Climatic effects of aerosols i...

Title: 
Climatic effects of aerosols in Amazonia
Abstract: 

Aerosol particles are a critical ingredient in the functioning of Amazonian ecosystem. It control cloud properties, radiative balance, nutrient cycling and other important ecosystem functions. In terms of radiative forcing, aerosols from biomass burning can provide a negative forcing of -300 watts/m2, instantaneously, with an average of 7 years of -38 watts/m2. This is a very high forcing, and have important impacts on carbon uptake by the ecosystem. Aerosols increase the diffuse radiation and plants make photosynthesis more efficiently in forests with larger fraction of diffuse radiation. For high amounts of aerosols, photosynthesis is basically shut down. Aerosols from biomass burning also makes efficient cloud condensation nuclei that alters could microphysics very significantly. It was observed an increase in cloud cover from 25 to 60% when aerosol loading increases the Aerosol Optical Depth (AOD) from 0.1 to 0.7.
We will report long term detailed aerosol measurements 2008 to 2011 as part of the FAPESP AEROCLIMA (Direct and indirect effects of aerosols on climate in Amazonia and Pantanal) project. The dataset obtained encompass the first long term aerosol measurements ever performed in Amazonia, elucidating the differences between the biogenic aerosol population naturally released by the forest metabolism and the anthropogenic aerosols brought to the ecosystem by outer sources as well as regional  biomass burning emissions. These data helps to link climatic effects of aerosols with optical, chemical and physical measurements.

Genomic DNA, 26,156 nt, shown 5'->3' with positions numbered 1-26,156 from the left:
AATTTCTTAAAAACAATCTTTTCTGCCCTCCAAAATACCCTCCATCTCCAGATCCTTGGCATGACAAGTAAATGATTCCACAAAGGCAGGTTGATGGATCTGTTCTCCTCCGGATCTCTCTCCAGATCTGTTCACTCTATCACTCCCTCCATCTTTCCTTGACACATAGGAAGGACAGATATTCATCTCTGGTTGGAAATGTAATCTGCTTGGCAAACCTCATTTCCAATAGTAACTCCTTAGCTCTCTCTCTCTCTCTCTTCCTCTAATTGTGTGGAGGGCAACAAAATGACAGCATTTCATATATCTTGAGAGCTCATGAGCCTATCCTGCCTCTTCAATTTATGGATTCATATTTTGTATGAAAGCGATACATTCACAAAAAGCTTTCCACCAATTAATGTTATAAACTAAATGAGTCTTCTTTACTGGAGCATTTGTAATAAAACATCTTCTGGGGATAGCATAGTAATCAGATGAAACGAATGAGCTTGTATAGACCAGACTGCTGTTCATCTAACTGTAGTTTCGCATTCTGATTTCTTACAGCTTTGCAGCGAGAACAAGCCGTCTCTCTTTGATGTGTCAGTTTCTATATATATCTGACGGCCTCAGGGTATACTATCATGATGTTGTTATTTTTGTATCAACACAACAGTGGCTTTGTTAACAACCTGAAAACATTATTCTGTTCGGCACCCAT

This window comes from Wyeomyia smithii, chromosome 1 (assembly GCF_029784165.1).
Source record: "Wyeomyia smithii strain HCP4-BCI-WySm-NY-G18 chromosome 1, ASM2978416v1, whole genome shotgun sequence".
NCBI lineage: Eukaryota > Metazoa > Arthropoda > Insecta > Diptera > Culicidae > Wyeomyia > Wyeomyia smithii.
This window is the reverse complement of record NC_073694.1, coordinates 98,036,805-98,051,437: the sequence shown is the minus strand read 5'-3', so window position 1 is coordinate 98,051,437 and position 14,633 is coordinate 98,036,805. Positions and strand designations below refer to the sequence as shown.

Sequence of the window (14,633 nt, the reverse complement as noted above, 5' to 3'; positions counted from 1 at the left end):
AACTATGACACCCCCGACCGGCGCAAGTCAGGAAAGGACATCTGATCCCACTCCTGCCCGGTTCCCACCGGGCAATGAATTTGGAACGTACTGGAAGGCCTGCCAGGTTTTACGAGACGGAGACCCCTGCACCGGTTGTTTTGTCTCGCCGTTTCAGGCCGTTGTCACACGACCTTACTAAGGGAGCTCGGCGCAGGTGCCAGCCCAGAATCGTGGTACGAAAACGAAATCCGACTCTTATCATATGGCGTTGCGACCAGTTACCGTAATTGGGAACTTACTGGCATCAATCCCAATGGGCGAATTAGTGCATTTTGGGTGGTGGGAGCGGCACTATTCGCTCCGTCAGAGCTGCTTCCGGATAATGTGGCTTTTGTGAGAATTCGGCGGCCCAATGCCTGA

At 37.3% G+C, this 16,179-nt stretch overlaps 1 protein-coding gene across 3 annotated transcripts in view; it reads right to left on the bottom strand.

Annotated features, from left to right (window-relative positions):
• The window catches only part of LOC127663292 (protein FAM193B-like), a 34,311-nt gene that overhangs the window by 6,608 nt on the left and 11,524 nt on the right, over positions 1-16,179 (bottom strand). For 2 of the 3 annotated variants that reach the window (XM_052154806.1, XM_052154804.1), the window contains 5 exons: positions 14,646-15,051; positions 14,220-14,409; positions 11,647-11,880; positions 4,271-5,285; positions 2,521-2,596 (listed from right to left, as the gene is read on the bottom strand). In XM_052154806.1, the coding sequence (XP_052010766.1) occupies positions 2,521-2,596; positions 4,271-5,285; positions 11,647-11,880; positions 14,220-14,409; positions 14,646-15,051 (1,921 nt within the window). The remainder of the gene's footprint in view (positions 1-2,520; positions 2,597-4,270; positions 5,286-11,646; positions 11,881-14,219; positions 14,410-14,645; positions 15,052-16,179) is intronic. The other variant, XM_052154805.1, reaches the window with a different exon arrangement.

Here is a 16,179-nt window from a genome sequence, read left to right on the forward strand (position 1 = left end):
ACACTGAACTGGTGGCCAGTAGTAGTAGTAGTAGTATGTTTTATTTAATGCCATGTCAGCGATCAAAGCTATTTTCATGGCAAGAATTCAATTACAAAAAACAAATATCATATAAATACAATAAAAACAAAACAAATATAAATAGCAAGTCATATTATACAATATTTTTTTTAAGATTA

Presentation Type: 
Invited Presentation
Co-Authors
Author 1: 
Paulo Artaxo
Author 2: 
Luciana Rizzo
Author 3: 
Kenia Wiedemann
Author 4: 
Samuel P. Camara
Author 5: 
Melina Paixão
Author 6: 
Samuel P. Camara
Author 7: 
Micael cecchini
Author 8: 
Andrea Arana
Author 9: 
Silvia Lucca
Additional Authors: 
no more authors
Author Roles
Corresponding Author: 
Paulo Artaxo
Presenting Author: 
Paulo Artaxo